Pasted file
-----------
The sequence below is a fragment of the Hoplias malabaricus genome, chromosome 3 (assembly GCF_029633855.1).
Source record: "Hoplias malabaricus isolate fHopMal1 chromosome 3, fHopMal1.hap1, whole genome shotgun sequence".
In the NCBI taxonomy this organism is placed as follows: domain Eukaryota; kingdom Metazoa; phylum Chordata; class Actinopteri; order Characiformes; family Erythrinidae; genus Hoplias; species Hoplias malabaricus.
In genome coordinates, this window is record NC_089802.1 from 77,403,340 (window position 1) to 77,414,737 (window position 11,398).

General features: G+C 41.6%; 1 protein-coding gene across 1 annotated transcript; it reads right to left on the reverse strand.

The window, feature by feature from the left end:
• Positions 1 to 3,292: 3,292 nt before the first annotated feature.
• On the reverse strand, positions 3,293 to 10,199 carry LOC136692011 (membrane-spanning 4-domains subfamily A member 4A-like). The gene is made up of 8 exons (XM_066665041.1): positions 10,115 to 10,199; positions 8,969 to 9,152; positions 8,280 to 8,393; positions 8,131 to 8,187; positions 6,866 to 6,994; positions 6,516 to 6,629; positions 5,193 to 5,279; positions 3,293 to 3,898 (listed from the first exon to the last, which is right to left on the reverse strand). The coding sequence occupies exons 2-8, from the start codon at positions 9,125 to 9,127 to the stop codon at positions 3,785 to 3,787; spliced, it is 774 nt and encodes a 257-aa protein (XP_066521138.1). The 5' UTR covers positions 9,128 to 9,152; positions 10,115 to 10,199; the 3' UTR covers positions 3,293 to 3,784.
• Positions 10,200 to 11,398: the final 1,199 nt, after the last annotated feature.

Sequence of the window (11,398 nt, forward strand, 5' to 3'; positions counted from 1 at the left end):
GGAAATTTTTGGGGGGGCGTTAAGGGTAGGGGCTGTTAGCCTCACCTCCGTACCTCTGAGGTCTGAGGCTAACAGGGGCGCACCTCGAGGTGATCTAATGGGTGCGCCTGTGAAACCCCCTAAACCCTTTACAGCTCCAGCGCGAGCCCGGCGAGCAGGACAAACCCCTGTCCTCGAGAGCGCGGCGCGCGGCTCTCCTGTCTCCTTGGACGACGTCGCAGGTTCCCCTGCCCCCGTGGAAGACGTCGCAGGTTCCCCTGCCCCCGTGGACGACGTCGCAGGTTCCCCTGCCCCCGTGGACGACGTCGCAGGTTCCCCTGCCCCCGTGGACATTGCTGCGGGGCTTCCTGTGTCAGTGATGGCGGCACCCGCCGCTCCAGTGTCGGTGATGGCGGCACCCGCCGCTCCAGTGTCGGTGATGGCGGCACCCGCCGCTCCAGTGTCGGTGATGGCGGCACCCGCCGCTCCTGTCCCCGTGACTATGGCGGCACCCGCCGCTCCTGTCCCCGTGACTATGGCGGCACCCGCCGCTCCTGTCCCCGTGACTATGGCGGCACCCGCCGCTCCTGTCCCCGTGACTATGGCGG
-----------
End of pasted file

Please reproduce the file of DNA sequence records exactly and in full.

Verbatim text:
The sequence below is a fragment of the Hoplias malabaricus genome, chromosome 3 (assembly GCF_029633855.1).
Source record: "Hoplias malabaricus isolate fHopMal1 chromosome 3, fHopMal1.hap1, whole genome shotgun sequence".
In the NCBI taxonomy this organism is placed as follows: domain Eukaryota; kingdom Metazoa; phylum Chordata; class Actinopteri; order Characiformes; family Erythrinidae; genus Hoplias; species Hoplias malabaricus.
In genome coordinates, this window is record NC_089802.1 from 77,403,340 (window position 1) to 77,414,737 (window position 11,398).

General features: G+C 41.6%; 1 protein-coding gene across 1 annotated transcript; it reads right to left on the reverse strand.

The window, feature by feature from the left end:
• Positions 1 to 3,292: 3,292 nt before the first annotated feature.
• On the reverse strand, positions 3,293 to 10,199 carry LOC136692011 (membrane-spanning 4-domains subfamily A member 4A-like). The gene is made up of 8 exons (XM_066665041.1): positions 10,115 to 10,199; positions 8,969 to 9,152; positions 8,280 to 8,393; positions 8,131 to 8,187; positions 6,866 to 6,994; positions 6,516 to 6,629; positions 5,193 to 5,279; positions 3,293 to 3,898 (listed from the first exon to the last, which is right to left on the reverse strand). The coding sequence occupies exons 2-8, from the start codon at positions 9,125 to 9,127 to the stop codon at positions 3,785 to 3,787; spliced, it is 774 nt and encodes a 257-aa protein (XP_066521138.1). The 5' UTR covers positions 9,128 to 9,152; positions 10,115 to 10,199; the 3' UTR covers positions 3,293 to 3,784.
• Positions 10,200 to 11,398: the final 1,199 nt, after the last annotated feature.

Sequence of the window (11,398 nt, forward strand, 5' to 3'; positions counted from 1 at the left end):
GGAAATTTTTGGGGGGGCGTTAAGGGTAGGGGCTGTTAGCCTCACCTCCGTACCTCTGAGGTCTGAGGCTAACAGGGGCGCACCTCGAGGTGATCTAATGGGTGCGCCTGTGAAACCCCCTAAACCCTTTACAGCTCCAGCGCGAGCCCGGCGAGCAGGACAAACCCCTGTCCTCGAGAGCGCGGCGCGCGGCTCTCCTGTCTCCTTGGACGACGTCGCAGGTTCCCCTGCCCCCGTGGAAGACGTCGCAGGTTCCCCTGCCCCCGTGGACGACGTCGCAGGTTCCCCTGCCCCCGTGGACGACGTCGCAGGTTCCCCTGCCCCCGTGGACATTGCTGCGGGGCTTCCTGTGTCAGTGATGGCGGCACCCGCCGCTCCAGTGTCGGTGATGGCGGCACCCGCCGCTCCAGTGTCGGTGATGGCGGCACCCGCCGCTCCAGTGTCGGTGATGGCGGCACCCGCCGCTCCTGTCCCCGTGACTATGGCGGCACCCGCCGCTCCTGTCCCCGTGACTATGGCGGCACCCGCCGCTCCTGTCCCCGTGACTATGGCGGCACCCGCCGCTCCTGTCCCCGTGACTATGGCGG